Marine Institute

Europe is losing its science stars

Figures on the exodus towards America of highly qualified scientists, lacking opportunities in Europe, are worrying, if not alarming, according to Dr. Jean-Pierre Henriet, Ghent University, speaking at EurOCEAN European Conference on Marine Science & Ocean Technology in Galway today. “Historically, no country has been better able to turn the tide emigration than Ireland. Perhaps Ireland can set an example for Europe during the Irish Presidency in an effort to turn the tide on the exodus of scientists from Europe.” said Dr. Henriet. 

“Europe will lose its strategic position at the frontline of ocean exploration - vital for European science & industry - if we neglect human resource management. Important pools of pre-doctoral and post-doctoral young researchers have been created. However, the top of the career pyramid still has to be shaped, as a horizon for “the best of” our trainees, and as a pool of senior expertise for recruitment by universities, governments and industry.”

This afternoon, the Conference will focus on the contribution of the young generations for the future of the European Marine Research Area and the role that the European Commission’s Marie Curie Fellowship Programme has played in the professional careers and personal development of young scientist involved in Marine Research.  Demand for Marie Curie Fellowship is strong. With a budget increase of  60 per cent in the 6th Framework Programme, only 20 per cent of proposals in 2003 were successful in receiving funding with the number of applicants still growing in 2004. Gaining experience abroad is seen as a key stepping stone in a scientist’s career path. However, the need for job security for scientists is addressed more generally by the European Commission, in particular, through the initiative to develop a Mobility Charter for Researchers to ensure best practice.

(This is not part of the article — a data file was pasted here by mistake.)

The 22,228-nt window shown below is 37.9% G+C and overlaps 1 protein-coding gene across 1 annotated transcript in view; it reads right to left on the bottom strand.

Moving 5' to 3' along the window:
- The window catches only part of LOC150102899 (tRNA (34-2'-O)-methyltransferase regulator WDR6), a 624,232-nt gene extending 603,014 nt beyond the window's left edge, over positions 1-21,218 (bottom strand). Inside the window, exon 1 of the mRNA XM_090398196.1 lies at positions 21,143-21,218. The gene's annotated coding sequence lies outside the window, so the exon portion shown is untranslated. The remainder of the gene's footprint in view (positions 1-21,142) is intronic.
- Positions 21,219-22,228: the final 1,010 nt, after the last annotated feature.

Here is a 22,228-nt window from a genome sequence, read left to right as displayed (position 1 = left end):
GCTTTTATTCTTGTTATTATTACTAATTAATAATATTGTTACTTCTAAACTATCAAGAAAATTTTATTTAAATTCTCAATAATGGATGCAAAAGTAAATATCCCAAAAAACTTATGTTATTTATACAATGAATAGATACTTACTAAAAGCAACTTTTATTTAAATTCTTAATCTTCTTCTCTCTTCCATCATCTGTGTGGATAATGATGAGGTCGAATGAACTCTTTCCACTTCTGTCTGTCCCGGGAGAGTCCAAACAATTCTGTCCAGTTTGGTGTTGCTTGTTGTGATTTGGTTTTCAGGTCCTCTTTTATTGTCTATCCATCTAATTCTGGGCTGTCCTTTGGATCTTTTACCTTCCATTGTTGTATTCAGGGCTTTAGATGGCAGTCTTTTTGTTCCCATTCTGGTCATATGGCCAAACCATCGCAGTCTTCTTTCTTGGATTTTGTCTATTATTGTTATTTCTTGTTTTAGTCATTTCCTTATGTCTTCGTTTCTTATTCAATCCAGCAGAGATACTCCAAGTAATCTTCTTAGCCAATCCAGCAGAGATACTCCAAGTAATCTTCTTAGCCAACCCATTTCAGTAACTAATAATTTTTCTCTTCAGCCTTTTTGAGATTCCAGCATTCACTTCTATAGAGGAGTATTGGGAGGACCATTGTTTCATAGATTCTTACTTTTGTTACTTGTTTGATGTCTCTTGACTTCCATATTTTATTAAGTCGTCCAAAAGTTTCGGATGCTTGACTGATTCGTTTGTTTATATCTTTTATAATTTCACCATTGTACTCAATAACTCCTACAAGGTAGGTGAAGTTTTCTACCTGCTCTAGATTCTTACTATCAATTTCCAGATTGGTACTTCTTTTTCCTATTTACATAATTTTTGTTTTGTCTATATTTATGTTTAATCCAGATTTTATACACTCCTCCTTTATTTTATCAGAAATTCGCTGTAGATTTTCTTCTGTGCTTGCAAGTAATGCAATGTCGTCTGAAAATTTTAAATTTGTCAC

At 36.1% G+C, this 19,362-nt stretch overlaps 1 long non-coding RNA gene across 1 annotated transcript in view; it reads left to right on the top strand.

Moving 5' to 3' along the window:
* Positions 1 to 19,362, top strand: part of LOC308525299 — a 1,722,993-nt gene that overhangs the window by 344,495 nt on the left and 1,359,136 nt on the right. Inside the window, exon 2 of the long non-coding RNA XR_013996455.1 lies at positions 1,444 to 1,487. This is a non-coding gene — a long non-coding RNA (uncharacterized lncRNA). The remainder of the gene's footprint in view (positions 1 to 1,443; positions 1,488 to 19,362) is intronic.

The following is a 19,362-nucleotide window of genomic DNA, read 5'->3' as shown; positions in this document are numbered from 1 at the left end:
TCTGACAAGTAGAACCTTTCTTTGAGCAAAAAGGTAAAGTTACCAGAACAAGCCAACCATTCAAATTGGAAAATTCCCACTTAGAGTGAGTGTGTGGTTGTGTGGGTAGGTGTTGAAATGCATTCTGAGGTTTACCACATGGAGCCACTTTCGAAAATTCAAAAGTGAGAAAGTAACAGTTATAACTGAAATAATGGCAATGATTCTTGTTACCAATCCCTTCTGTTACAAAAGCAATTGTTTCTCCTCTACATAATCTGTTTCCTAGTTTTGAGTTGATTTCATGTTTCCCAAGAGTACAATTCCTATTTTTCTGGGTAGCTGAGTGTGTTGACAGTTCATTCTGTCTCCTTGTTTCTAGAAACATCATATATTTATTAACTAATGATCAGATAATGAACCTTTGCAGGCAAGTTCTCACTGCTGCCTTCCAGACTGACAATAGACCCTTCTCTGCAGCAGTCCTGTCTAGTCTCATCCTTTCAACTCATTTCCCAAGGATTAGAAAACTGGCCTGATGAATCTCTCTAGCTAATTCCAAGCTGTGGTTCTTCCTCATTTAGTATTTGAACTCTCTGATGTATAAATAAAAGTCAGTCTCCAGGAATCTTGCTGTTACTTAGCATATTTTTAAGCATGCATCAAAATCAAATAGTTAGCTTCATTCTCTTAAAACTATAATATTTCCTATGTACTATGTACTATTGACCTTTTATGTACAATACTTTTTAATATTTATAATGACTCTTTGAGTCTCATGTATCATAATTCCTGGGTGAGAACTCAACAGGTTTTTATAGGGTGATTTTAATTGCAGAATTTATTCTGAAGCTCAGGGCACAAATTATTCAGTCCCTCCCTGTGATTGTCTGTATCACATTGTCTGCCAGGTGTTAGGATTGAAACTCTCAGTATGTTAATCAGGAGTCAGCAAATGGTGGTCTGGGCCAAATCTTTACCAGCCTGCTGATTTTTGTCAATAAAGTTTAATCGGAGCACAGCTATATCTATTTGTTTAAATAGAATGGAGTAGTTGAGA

Some of the Marie Curie Fellows who will speak at the conference include Dr. Krishna Das, from Belgium, on the impact of pollutants, such as chemicals and heavy metals, on marine mammals; Dr. Konrad Ocalewicz, from Poland, on the dependency of fish on vitamin C; and Dr. Irina Popescu, from Romania, on Gas and hydrates in the Black Sea as a contributor to the greenhouse effect, their impact on seafloor stability, and as a potential fuel resource.

The EurOCEAN Conference concludes tomorrow with an address by Mr. Dermot Ahern TD., Minister for Communications, Marine and Natural Resources. Rapporteurs from six parallel and plenary sessions will highlight future challenges and priorities identified during the three day Conference at the Radisson Hotel, Galway. EurOCEAN 2004 is a European Presidency event sponsored by the European Commission, the Marine Institute, and the European Science Foundation Marine Board (ESF-MB).

ENDS